by Bill Hufnagle
216 pages, $16.95
Whitehorse Press, copyright 2004
review by Tammy Wanchena
I hated the movie “Fargo”. I couldn’t get past the ridiculously exaggerated, so-called “Minnesota accents”. I have lived in this state for most of my life and I can assure you, I do not know anyone who talks that way. That is, I didn’t. Until one day a group of us were lunching in a Mexican restaurant in Duluth, where the hottest salsa they served resembled tomato paste, when we heard a shrill voice from the next table bellow “Criminey! Now I know why dey wrote dat song “Ring a Fire”!” Yikes! This woman had to be the inspiration for the film. Not only did she perfectly capture the stereotypical Minnesotan accent, but she reinforced our supposed love of bland food. Woman, this is not the cookbook for you! Stereotypes beware, for Biker Billy truly “Cooks with Fire”.
I love cookbooks and I love food! Sadly, my cooking usually involves a gallon of gas and a drive through window. I enjoy cooking, but rarely take the time to do it. It takes a houseful of guests for me to make the effort worth the while. Since Biker Billy started writing for our paper, we have made a point of trying to serve up a recipe from his column or his cookbook whenever our friends come to dinner. This helps us to separate the weak from the strong. We have yet to find a recipe that disappoints our love of heat and flavor.
My favorite section in the cookbook, other than the yummy recipes of course, is the Glossary of Hot Peppers. Billy has an entertaining way of comparing degrees of heat with motorcycle engines. He has created his own “firepower scale”, which he cleverly uses to describe all sorts of peppers, from Anaheim to guajillo. He offers tips on how to grow your own peppers, as well as the differences in cooking with dried or pickled peppers instead of fresh. There are many times I have pulled out this cookbook for reference when using peppers in other recipes, and I find myself constantly looking for a way to add more flavor and heat to my meals. If you like heat, this is a valuable resource. Biker Billy does not kick it up a notch; he holds the throttle wide open.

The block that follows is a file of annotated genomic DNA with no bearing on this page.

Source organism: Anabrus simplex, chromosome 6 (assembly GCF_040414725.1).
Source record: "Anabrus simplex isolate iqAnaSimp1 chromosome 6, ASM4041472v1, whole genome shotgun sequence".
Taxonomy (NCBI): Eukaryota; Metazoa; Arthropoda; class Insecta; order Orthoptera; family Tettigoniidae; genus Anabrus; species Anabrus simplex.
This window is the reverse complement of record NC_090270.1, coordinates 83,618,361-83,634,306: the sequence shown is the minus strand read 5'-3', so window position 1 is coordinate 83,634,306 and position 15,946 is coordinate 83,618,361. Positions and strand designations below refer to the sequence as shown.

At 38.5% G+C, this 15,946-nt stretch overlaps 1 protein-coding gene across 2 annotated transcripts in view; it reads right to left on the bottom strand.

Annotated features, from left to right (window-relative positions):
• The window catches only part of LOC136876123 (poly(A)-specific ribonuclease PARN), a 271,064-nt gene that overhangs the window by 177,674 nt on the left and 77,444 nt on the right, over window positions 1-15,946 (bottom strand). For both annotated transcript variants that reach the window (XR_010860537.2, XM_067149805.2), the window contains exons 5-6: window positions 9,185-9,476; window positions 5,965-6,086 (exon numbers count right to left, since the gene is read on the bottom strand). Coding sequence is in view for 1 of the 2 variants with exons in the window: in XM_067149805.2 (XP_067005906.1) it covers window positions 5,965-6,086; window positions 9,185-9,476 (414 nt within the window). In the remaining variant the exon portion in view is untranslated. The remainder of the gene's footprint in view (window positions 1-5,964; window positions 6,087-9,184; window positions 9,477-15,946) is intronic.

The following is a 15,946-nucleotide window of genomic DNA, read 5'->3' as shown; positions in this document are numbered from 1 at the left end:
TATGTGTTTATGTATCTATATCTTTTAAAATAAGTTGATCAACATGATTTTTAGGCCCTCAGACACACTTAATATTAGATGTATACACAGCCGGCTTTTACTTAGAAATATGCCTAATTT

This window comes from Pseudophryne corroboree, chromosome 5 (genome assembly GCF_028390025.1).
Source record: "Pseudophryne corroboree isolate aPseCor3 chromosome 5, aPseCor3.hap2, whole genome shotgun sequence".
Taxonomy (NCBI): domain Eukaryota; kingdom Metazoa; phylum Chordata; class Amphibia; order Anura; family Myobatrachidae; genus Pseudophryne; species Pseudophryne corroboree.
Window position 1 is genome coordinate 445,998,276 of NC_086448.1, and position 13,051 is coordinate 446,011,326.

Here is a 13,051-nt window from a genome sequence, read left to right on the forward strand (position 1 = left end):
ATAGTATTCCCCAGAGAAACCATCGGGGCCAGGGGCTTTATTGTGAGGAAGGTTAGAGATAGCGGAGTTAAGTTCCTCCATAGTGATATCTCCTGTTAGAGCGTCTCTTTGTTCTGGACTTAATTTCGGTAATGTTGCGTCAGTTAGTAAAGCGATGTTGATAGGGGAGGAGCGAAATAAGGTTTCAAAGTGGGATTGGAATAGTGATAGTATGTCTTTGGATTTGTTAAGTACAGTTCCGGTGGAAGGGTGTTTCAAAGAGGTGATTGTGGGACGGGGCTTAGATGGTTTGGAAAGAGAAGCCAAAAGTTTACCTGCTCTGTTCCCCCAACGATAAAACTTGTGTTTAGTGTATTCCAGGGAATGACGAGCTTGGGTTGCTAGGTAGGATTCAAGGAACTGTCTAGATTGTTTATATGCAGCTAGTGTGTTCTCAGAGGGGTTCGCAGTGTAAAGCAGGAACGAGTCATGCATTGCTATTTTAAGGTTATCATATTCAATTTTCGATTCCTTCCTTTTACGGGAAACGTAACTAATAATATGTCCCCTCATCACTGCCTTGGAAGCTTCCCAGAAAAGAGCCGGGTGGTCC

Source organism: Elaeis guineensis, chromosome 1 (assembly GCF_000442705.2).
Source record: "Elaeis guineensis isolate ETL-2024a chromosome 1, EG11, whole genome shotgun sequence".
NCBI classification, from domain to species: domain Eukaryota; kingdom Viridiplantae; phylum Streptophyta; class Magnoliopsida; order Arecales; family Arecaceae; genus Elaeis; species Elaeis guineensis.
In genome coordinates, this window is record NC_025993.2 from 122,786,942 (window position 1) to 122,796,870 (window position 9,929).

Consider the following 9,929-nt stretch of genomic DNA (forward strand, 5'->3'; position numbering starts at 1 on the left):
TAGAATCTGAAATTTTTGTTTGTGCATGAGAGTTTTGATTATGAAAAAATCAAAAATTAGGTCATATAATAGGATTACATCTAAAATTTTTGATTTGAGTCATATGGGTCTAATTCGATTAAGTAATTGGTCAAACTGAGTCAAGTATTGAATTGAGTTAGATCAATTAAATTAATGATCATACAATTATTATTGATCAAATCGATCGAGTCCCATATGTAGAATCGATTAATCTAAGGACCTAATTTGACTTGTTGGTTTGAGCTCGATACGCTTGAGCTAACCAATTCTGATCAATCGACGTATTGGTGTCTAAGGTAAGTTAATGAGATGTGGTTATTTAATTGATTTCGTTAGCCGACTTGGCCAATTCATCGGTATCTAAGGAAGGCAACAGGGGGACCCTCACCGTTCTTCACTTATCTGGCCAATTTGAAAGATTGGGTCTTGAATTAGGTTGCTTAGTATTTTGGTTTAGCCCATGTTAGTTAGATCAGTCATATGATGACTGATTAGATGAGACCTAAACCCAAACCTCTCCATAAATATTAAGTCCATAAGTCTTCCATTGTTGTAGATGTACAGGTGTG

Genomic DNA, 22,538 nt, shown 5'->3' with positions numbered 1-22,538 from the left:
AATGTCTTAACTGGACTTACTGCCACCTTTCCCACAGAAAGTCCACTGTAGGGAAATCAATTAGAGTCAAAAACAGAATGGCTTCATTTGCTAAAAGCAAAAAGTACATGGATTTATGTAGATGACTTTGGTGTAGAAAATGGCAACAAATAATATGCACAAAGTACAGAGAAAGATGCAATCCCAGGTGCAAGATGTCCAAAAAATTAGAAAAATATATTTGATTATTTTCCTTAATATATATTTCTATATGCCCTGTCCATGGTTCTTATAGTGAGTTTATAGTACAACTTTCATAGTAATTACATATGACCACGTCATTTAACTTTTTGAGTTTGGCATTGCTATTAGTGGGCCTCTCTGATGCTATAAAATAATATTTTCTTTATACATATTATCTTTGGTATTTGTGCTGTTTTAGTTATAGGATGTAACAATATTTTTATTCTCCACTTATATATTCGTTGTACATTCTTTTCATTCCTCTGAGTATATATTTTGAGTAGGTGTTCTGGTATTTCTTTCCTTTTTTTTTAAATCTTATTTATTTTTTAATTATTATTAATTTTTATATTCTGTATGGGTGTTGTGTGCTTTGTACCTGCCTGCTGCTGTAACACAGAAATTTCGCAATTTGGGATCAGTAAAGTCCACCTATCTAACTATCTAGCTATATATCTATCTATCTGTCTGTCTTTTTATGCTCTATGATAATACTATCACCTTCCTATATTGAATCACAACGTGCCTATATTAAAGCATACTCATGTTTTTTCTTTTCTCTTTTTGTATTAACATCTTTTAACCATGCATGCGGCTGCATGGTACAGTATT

Every recipe in this cookbook has a fiery theme. From Suicidal Quacamole and Blueberry Pancakes from Hell, to Kiss of the Devil Cocoa and Fire Foo Young; if your eyes don’t water from the heat, they are bound to from laughing at the titles!
I was thrilled to see how much emphasis Billy put on motorcycle safety. He encourages riders to take a Motorcycle Safety Foundation approved rider course. He also encourages riders to get involved with the riding community, and join the AMA (American Motorcyclist Association) or their local state MRO (Motorcycle Rights Organization). He talks at length about how much fun rider rallies and community events can be, and shows the same passion for riding as he does for cooking. Biker Billy, a.k.a. Bill Hufnagle, is not a professionally trained chef. He did not attain his culinary skills working in a five star restaurant. He is simply a man who loves to cook and experiment with food, whose passion to create new dishes has led to a successful career. He claims that the first time he ate a meal in his college cafeteria he realized it was cook or die. He does not follow the rules of gourmet cooking and believes you should never trust a skinny cook.
You should also never judge a cookbook by its cover. The cover photo might lead you to believe Biker Billy was a tough, brutish rider with poor grooming habits (no offense, Billy). I first saw the holes in his disguise when I realized that he is not even a carnivore! All of Billy’s recipes are vegetarian! But don’t let that scare you. There is something for everyone in this book. Or at least everyone who likes to turn up the heat!